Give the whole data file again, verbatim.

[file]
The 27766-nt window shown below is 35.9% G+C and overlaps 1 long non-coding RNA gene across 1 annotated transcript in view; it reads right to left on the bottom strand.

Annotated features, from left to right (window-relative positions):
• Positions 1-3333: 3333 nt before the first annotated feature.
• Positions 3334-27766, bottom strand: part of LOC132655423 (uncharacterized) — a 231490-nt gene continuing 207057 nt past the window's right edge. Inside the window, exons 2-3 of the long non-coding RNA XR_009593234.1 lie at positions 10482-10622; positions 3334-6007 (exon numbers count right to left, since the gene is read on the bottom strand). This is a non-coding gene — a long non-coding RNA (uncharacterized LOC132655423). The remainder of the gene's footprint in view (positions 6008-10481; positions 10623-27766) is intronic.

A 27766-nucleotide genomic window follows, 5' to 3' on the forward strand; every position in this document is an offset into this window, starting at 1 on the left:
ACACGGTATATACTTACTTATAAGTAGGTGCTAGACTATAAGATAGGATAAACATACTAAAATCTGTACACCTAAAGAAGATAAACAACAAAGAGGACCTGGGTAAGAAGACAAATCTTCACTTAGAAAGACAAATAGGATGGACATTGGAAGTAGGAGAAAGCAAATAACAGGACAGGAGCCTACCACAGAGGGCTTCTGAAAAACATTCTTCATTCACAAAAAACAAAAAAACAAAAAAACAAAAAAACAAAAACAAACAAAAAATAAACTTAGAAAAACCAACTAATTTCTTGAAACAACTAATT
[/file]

The 27766-nt window shown below is 35.9% G+C and overlaps 1 long non-coding RNA gene across 1 annotated transcript in view; it reads right to left on the bottom strand.

Annotated features, from left to right (window-relative positions):
• Positions 1-3333: 3333 nt before the first annotated feature.
• Positions 3334-27766, bottom strand: part of LOC132655423 (uncharacterized) — a 231490-nt gene continuing 207057 nt past the window's right edge. Inside the window, exons 2-3 of the long non-coding RNA XR_009593234.1 lie at positions 10482-10622; positions 3334-6007 (exon numbers count right to left, since the gene is read on the bottom strand). This is a non-coding gene — a long non-coding RNA (uncharacterized LOC132655423). The remainder of the gene's footprint in view (positions 6008-10481; positions 10623-27766) is intronic.

A 27766-nucleotide genomic window follows, 5' to 3' on the forward strand; every position in this document is an offset into this window, starting at 1 on the left:
ACACGGTATATACTTACTTATAAGTAGGTGCTAGACTATAAGATAGGATAAACATACTAAAATCTGTACACCTAAAGAAGATAAACAACAAAGAGGACCTGGGTAAGAAGACAAATCTTCACTTAGAAAGACAAATAGGATGGACATTGGAAGTAGGAGAAAGCAAATAACAGGACAGGAGCCTACCACAGAGGGCTTCTGAAAAACATTCTTCATTCACAAAAAACAAAAAAACAAAAAAACAAAAAAACAAAAACAAACAAAAAATAAACTTAGAAAAACCAACTAATTTCTTGAAACAACTAATT